Mapping Environmental Racism

After I left my work as Chief of Staff to a Congressman on Capitol Hill, I spent the better part of the 1990’s in the world of environmental technology and related policy issues. I worked for an environmental services company that pretty much had it hands in all aspects of environmental infrastructure – waste management, energy production, water treatment, engineering. I took a job in their Washington policy office, eventually running the program and directing our interactions with the Congress, The White House, and relevant federal agencies like the EPA.


In the early months of my new job, I was asked to follow the development of an emerging issue in the environmental world that had a particular human dimension, known at the time as Environmental Racism, a term that was later recast as Environmental Justice.

The premise of the movement was that polluting industrial facilities were disproportionally located in communities of color. I studied the writings of the leader of the movement, the Rev. Benjamin Chavis, Executive Director of the Commission for Racial Justice of the United Church of Christ, and concluded that his basic premise was likely correct but he had framed the problem narrowly focused only on hazardous waste landfills. I felt there may be additional contributors, so I led our team in an effort to include all pollution of air, water, and land. We mapped a more comprehensive understanding of where the highest concentrations existed, and what contributed to the pollution.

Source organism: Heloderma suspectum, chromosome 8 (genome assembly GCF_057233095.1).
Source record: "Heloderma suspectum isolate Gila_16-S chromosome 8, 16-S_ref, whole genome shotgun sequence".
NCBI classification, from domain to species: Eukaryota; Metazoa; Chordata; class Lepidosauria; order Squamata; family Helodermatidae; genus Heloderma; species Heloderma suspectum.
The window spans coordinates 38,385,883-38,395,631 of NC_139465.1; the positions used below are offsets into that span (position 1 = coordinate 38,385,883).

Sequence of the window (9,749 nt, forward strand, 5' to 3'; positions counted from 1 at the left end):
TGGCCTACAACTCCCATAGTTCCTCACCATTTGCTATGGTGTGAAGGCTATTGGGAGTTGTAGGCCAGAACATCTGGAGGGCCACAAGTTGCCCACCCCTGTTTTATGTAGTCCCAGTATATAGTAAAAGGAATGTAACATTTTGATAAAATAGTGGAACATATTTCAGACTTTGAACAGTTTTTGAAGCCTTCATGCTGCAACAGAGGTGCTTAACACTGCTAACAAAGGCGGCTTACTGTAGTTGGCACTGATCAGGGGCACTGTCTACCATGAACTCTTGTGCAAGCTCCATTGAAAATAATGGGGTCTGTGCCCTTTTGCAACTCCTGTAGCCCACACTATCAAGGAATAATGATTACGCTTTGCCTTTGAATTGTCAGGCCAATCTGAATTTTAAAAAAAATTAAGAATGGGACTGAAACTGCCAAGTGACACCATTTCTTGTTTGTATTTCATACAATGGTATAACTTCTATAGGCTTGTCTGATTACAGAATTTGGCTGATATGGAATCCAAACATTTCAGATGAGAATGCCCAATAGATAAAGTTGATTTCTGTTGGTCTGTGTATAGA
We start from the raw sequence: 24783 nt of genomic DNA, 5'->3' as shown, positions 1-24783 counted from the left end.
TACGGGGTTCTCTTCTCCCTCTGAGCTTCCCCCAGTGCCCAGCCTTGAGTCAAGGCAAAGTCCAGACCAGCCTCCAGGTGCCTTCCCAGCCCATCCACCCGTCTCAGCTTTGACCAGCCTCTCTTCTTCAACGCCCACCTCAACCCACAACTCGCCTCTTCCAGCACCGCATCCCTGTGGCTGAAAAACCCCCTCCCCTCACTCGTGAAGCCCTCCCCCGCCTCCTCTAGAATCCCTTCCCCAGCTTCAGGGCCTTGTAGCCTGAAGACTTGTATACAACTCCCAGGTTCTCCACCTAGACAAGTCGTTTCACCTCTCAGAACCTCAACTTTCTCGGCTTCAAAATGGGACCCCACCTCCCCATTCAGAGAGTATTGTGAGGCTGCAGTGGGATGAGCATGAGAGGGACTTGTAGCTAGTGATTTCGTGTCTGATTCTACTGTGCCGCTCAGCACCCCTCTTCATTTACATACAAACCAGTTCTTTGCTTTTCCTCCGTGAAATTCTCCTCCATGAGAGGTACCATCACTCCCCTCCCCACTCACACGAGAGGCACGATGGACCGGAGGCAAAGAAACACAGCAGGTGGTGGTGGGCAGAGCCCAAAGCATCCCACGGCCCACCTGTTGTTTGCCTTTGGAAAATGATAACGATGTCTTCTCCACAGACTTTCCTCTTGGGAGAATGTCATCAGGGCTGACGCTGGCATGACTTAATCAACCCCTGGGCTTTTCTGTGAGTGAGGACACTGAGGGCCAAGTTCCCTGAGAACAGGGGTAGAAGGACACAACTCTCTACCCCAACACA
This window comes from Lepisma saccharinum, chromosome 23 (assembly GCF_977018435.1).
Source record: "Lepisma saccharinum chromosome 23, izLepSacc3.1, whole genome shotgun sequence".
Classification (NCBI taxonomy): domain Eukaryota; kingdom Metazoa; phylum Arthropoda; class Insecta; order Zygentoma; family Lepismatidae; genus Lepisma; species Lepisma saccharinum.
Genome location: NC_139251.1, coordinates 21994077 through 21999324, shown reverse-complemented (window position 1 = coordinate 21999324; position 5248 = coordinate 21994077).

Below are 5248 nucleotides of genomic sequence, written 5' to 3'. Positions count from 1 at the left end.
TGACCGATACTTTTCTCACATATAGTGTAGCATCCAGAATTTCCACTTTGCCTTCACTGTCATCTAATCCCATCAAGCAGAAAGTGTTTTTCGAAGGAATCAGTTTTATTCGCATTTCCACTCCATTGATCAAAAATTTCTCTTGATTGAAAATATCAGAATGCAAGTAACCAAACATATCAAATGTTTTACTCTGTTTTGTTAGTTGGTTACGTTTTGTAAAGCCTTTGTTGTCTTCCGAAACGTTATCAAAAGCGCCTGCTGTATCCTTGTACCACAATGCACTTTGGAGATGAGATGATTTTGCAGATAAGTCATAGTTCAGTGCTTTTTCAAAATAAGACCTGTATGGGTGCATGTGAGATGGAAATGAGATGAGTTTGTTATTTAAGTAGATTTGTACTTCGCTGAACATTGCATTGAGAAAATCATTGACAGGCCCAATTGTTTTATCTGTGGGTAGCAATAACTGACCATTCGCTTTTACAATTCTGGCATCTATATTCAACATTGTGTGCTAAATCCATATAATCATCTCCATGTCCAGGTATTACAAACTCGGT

We felt we should offer a solution. So over the course of a few weeks, we crafted a piece of legislation intended to list the most polluted counties in the US, study health impacts, and provide necessary relief. I made an appointment to meet with Reverend Chavis and share this approach. He came to feel that it was a solid idea, but mentioned he had not experience in introducing legislation. I offered to help.

That led to the introduction of “The Environmental Justice Act of 1992”, sponsored in the House of Representatives by Congressman John Lewis and in the Senate by then-Senator Al Gore. The attempts to turn the bill into law has been a winding road that continues to this day. But it’s gratifying to see the Biden Administration bring this issue once again to the forefront. For me, this experience was an in-depth look at just one of the many challenges of being black, brown or poor. The inequity still stares us in the face.

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